It's no accident that President Obama is giving his first commencement speech of the season in the last of the 50 states he had yet to visit as president.
"The President wanted to visit all the 50 states while he was president," said press secretary Josh Earnest, conceding that reaching the 50-state milestone was a factor in the choice of Lake Area Technical Institute in South Dakota. South Dakota is the one missing picture in Chief White House Photographer Pete Souza's photo essay on Medium - he selected a single photo from every state to capture both Mr. Obama's six-year sojourn through the country, as well as through some of the major moments of his presidency.
The South Dakota visit secures Mr. Obama's membership in the 50-state club, that subset of U.S. presidents who have visited each of the states: Richard Nixon, George H.W. Bush and Bill Clinton.
President Obama used the last year to pay visits to a number of red states he lost by sizeable margins both in 2008 and 2012.
"I got whupped," said President Obama in January, on his first visit to Idaho. "I got whupped twice. But that's okay, I've got no hard feelings," he told a university audience at Boise State, though he was clearly in no hurry to visit the states that rejected him.
Conversely and not surprisingly, our CBS News tally shows the president most frequently visited states he won in his bids for election and re-election:
Virginia (72 visits) and Maryland (64 visits) have seen the most of the president - more for reasons of proximity to Washington, D.C., than anything else. (And both of those numbers exclude golf outings.)
New York (49 visits) has also been a favorite destination for the president because of the U.N. and because it's home to quite a few wealthy Democratic donors.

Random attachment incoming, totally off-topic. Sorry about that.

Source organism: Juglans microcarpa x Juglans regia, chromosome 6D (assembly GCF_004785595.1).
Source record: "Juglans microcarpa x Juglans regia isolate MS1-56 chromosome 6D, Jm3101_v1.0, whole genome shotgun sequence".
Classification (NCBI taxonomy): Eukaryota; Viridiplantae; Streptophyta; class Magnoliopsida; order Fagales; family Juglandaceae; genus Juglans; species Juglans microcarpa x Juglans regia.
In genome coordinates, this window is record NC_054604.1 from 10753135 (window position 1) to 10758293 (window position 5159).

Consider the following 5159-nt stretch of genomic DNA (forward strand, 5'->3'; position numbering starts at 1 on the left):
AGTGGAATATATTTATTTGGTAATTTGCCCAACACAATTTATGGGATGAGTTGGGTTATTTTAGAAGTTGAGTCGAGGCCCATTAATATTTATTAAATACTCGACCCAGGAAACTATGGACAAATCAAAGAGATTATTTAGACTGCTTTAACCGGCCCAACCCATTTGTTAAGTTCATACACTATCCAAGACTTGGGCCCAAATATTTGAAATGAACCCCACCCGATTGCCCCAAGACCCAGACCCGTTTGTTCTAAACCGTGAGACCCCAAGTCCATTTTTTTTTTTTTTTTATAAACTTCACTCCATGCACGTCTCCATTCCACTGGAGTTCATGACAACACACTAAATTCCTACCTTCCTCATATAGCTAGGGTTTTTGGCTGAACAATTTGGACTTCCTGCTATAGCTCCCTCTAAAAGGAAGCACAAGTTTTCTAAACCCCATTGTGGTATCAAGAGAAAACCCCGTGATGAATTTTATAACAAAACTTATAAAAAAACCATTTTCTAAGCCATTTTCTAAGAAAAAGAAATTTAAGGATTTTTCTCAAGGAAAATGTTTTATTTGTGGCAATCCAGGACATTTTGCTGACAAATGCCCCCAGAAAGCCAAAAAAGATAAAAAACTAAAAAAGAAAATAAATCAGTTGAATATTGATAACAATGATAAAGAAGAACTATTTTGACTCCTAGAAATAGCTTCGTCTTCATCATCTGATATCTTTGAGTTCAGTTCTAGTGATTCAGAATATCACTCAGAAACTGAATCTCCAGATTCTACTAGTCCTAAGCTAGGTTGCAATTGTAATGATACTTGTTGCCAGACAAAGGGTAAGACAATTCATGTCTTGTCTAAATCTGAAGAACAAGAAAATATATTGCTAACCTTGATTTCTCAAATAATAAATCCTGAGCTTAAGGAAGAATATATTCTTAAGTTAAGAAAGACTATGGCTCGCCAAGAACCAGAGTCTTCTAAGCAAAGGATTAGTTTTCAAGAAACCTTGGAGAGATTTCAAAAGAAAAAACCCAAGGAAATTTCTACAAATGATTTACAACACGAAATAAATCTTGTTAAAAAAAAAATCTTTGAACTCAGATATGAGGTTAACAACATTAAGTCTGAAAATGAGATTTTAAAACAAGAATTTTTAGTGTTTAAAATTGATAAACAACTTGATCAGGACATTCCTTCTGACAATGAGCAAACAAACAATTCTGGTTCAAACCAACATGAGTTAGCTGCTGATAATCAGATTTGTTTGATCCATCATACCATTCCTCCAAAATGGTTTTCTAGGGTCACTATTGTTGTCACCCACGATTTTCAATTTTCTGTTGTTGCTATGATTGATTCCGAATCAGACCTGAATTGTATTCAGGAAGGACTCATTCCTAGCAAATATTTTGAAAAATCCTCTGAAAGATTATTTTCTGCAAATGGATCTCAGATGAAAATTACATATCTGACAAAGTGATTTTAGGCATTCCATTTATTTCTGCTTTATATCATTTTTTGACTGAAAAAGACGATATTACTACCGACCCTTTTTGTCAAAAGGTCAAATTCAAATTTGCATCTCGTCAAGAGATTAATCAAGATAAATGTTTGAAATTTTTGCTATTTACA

Ohio (41 visits) was decisive in Mr. Obama's re-election victory. He won the state with 50 percent of the vote in 2012, compared to Mitt Romney's 48 percent.
And Florida (38 visits) is another fundraising mecca for Democrats.
Visiting each of the 50 states is a relatively new presidential milestone that wasn't even possible until 1959, since that's when Hawaii became the 50th state.
Still, it would be another 12 years before a president would visit every state. In October 1971, President Nixon became the first president to visit all 50 - by making a 3¼ hour visit to Delaware to meet with Republican fundraisers.
Twenty-one years later, President George H.W. Bush reached the 50-state threshold during his one term in office.
President Clinton took nearly two full terms, waiting until the final weeks of his presidency to visit Nebraska - his 50th state.
President Reagan fell four states short of 50. President George W. Bush knew he need only visit Vermont to make complete his visits to all the states, but chose not to. He may not have been optimistic about the welcome he'd receive there, having lost Vermont in both '00 and '04.